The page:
Bedtime isn’t just for kids

Bedtime isn’t just for kids

Last updated date: 03/01/2024

Most adults would agree that it’s important for kids to have a set bedtime, but what about ourselves? Getting enough quality sleep every night is vital to everyone’s health and overall well-being. As an adult, you may be dealing with pain, worry, or anxiety. Focusing on quality sleep could help to ease or alleviate these issues.

Extra screen time, consuming alcohol and large meals before bed, and disrupted routines are factors that contribute to poor quality and quantity of sleep.

Use the practices below to bolster your sleep hygiene and give yourself the gift of quality sleep.

Create a sleep sanctuary

Making your bedroom a sleep sanctuary is key to getting that sweet deep sleep.

  • Love and look forward to sleeping in your bed. A good mattress, a variety of favorite pillows, and comfy bedding goes a long way!
  • Minimize light and loud sounds. Try soft, wordless music, white noise or nature sounds.
  • Lower the temperature: According to the Sleep Foundation, the best sleep happens in cooler temps (between 60 and 67 degrees Fahrenheit).
  • Add aromatherapy: Spray your bedding with essential oils or add a diffuser to your bedroom.

Follow a pre-bedtime routine

A well-timed pre-bedtime routine is critical for your body to achieve high-quality sleep.

  • Disconnect from electronic devices at least 30 minutes before bedtime.
  • Avoid caffeine, alcohol, and big meals at least three hours before bedtime.
  • During the day, exercise and get exposure to sunlight. This helps regulate your body’s natural sleep system.
  • Take a warm shower or bath before bedtime to help you fall asleep faster and stay asleep longer.

Unwind your body and mind

Activating your relaxation response can help you naturally drift off to sleep.

  • Try a guided sleep meditation (free on Youtube, Headspace, etc.)
  • Perform a body scan. Being by bringing your awareness to your feet and move up your body to your head. Simply notice the sensations inside your body without judgement.
  • Take a 10–20 minute power pause or nap in the middle of your day.

What happens when we sleep

Stage 1

  • Lasts several minutes and marks the transition between wakefulness and sleep.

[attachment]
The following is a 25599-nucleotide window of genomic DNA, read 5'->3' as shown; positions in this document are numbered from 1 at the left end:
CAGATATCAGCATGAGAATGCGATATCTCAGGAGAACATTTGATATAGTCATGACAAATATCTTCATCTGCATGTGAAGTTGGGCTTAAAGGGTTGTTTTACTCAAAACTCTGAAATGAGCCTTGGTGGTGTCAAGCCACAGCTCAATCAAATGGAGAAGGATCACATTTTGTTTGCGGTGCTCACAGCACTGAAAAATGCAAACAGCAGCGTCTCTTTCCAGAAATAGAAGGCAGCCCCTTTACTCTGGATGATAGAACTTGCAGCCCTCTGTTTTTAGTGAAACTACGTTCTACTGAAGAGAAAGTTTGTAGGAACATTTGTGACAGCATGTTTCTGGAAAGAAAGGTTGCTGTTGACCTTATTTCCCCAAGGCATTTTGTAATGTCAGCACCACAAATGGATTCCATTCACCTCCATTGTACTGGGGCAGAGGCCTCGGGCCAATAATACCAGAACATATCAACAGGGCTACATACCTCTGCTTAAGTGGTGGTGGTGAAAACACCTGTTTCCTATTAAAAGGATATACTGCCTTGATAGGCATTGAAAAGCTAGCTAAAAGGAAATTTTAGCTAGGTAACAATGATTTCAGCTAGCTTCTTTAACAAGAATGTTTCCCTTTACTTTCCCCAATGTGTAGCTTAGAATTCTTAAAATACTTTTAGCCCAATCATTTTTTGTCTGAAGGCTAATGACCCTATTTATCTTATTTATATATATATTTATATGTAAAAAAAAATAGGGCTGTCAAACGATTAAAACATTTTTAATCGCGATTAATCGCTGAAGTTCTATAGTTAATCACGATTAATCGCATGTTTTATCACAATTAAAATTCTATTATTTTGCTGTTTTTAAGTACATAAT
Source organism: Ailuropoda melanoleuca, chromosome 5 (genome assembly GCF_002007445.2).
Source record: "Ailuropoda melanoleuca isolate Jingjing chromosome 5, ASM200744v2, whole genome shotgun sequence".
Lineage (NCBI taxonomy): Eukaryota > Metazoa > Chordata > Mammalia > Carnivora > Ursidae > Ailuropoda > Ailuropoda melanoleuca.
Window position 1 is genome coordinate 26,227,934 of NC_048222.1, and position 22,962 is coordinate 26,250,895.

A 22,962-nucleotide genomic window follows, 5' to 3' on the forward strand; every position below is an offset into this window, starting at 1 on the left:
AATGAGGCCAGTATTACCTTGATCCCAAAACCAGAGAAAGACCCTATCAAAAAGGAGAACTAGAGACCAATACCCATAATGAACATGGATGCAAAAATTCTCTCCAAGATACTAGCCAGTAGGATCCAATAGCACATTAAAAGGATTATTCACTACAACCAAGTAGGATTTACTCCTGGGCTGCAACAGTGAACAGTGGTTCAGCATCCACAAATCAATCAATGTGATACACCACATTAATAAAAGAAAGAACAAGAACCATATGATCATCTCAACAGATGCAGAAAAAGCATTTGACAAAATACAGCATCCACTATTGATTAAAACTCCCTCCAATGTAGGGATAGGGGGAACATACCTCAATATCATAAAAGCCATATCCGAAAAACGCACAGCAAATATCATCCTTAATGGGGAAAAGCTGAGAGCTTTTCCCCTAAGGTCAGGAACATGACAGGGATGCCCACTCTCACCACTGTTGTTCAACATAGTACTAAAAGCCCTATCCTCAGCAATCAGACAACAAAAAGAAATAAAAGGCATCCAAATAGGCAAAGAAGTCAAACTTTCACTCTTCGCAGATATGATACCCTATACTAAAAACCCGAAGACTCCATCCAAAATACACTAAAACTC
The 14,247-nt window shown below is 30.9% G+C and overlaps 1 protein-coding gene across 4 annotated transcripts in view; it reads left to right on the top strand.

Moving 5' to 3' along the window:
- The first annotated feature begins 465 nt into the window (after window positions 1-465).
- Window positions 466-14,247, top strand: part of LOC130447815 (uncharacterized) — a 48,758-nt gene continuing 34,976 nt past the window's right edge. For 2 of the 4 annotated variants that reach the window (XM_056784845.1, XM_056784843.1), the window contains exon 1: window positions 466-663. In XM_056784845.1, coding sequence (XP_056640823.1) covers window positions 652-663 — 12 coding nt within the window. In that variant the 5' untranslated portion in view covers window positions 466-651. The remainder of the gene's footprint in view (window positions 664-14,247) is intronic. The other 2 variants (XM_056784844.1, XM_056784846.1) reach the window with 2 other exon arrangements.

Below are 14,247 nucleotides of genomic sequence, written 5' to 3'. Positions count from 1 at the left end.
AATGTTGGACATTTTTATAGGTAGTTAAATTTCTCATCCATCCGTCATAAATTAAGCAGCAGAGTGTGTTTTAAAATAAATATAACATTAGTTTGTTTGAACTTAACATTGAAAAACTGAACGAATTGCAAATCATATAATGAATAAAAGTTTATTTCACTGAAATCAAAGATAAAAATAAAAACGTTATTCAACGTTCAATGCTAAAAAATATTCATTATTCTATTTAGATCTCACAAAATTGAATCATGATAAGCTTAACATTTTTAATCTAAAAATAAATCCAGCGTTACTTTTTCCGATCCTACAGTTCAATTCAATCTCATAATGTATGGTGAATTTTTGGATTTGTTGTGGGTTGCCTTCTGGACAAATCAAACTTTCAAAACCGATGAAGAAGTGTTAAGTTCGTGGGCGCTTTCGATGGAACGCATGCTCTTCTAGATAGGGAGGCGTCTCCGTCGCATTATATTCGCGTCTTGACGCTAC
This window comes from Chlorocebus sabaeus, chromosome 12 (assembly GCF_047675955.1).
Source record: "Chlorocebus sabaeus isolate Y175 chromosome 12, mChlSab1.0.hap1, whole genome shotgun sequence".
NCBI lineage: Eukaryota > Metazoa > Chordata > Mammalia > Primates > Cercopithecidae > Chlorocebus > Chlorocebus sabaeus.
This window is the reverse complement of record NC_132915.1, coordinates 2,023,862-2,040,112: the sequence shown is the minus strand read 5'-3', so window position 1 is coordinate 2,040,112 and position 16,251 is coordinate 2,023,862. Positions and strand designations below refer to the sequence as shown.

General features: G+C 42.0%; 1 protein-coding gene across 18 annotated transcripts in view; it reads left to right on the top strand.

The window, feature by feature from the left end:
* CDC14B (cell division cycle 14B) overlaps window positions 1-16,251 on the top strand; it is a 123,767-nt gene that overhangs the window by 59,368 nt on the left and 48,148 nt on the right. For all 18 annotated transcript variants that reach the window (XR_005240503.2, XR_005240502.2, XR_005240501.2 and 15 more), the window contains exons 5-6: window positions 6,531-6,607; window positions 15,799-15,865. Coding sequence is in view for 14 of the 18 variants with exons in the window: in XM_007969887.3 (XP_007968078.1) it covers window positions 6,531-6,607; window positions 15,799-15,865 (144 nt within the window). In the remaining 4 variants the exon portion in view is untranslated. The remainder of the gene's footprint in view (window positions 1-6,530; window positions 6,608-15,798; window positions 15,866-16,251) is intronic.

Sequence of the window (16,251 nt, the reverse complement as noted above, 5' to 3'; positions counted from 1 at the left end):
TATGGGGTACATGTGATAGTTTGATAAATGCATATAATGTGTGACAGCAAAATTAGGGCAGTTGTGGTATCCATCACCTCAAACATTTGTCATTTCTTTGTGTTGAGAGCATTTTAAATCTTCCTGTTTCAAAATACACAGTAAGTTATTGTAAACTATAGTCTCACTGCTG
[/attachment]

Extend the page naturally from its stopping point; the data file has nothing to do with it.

• uscles relax and your heart rate, breathing, brain waves, and eye movements begin to slow down.

Stage 2

  • The longest of the sleep stages.
  • Heart rate, body temperature, and breathing rates continue slowing and muscles become even more relaxed.
  • Eye movements cease and brain waves briefly spike and then slow down.

Stage 3

  • Plays an important role in replenishing energy, as well as cellular and tissue repair.
  • Heartbeat, breathing, and brain waves are at their lowest levels.
  • Muscles are fully relaxed as you enter this slow wave sleep.
  • Helps you feel awake and refreshed the next day.

Stage 4

  • Rapid eye movement (REM) stage begins about 90 minutes after you fall asleep and is marked when the eyes begin to move back and forth quickly under your eyelids.
  • Breathing rate, heart rate, and blood pressure will increase.
  • Dreaming is initiated and your arms and legs will become paralyzed (it’s believed this is intended to prevent you from physically acting out your dreams).
  • Your brain also processes information during this stage, making it important for learning and memory consolidation.
  • The duration of each REM sleep cycle increases as the night progresses.

“Are You Getting Enough Sleep?" Centers for Disease Control and Prevention (www.cdc.gov)
“Put Yourself to Bed: The Essentials for a Good Night’s Rest,” by Heath and Nicole Reed, Massage & Bodywork, March/April 2021
“The Importance of Sleep Hygiene," SleepScore Labs (www.sleepscore.com), November 4, 2017
“The Science of Sleep: Understanding What Happens When You Sleep,” Johns Hopkins Medicine (www.hopkinsmedicine.org)
“What Causes Insomnia?” by Eric Suni, SleepFoundation.org (www.sleepfoundation.org), updated November 22, 2021
“What Is the Purpose of Sleep?" Healthline (www.healthline.com)